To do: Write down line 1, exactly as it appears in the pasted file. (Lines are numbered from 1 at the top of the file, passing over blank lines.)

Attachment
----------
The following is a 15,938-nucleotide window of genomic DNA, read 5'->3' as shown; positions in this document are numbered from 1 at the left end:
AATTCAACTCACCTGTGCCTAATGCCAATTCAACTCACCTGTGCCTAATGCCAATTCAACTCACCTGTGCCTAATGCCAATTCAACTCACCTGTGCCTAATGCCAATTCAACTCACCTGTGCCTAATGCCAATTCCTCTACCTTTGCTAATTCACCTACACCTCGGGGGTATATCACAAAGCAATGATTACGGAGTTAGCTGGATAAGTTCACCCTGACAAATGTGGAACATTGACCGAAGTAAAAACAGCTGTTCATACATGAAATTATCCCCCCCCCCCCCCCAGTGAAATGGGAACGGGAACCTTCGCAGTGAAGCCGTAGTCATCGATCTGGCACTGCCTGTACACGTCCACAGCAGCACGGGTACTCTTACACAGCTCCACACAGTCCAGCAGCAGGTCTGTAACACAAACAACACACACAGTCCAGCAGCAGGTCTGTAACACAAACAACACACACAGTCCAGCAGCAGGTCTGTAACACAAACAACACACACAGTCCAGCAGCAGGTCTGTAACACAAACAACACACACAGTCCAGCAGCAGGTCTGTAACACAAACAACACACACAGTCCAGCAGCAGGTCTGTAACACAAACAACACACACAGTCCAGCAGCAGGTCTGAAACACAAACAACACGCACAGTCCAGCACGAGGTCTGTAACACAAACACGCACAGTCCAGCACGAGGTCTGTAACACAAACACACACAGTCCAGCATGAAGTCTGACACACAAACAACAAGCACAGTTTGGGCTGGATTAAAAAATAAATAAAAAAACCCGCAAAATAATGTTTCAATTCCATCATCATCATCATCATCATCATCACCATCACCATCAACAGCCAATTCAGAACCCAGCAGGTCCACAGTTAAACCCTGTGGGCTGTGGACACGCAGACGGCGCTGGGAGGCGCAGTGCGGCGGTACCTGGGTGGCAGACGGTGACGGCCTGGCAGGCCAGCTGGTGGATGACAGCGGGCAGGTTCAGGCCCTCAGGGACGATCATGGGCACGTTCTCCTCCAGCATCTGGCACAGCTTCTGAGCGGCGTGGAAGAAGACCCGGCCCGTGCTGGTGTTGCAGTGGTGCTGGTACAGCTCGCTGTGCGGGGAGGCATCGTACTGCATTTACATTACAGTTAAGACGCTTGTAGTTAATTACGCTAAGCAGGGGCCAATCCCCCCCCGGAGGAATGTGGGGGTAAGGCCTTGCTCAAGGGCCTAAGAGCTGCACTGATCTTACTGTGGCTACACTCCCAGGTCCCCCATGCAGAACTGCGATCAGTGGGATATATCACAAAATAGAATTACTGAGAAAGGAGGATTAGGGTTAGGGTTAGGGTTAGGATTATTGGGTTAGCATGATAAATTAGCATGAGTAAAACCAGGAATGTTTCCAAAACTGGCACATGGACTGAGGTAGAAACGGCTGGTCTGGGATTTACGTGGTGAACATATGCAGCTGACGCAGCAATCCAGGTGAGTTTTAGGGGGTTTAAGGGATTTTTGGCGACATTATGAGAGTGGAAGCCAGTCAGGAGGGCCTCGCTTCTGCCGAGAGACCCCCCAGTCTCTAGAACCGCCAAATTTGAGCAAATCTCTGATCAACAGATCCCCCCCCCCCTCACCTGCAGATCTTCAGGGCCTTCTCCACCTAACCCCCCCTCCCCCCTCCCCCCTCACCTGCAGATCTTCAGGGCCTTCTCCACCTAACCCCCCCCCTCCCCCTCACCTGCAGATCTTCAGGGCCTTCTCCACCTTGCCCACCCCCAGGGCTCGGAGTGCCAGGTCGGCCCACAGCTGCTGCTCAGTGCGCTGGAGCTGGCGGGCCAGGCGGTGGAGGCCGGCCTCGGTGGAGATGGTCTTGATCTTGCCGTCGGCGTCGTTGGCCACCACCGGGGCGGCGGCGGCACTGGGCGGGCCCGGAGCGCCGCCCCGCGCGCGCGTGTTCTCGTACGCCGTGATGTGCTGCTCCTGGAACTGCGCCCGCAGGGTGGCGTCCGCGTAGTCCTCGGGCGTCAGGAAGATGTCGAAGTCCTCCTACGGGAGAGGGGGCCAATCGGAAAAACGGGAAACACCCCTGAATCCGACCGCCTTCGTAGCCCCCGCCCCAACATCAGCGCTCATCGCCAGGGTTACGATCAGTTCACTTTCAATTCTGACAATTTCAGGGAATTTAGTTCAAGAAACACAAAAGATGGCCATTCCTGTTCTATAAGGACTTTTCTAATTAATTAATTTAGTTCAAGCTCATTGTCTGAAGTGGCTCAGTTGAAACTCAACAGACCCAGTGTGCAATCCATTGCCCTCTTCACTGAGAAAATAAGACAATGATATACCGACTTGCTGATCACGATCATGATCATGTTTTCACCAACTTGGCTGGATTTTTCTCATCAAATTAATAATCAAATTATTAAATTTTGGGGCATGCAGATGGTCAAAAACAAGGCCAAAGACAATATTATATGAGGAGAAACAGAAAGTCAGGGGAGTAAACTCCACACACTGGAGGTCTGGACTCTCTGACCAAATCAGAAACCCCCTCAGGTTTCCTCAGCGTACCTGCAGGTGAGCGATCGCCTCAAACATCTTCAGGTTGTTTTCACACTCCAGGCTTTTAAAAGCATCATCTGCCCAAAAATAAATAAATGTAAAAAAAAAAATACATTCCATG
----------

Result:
The following is a 15,938-nucleotide window of genomic DNA, read 5'->3' as shown; positions in this document are numbered from 1 at the left end: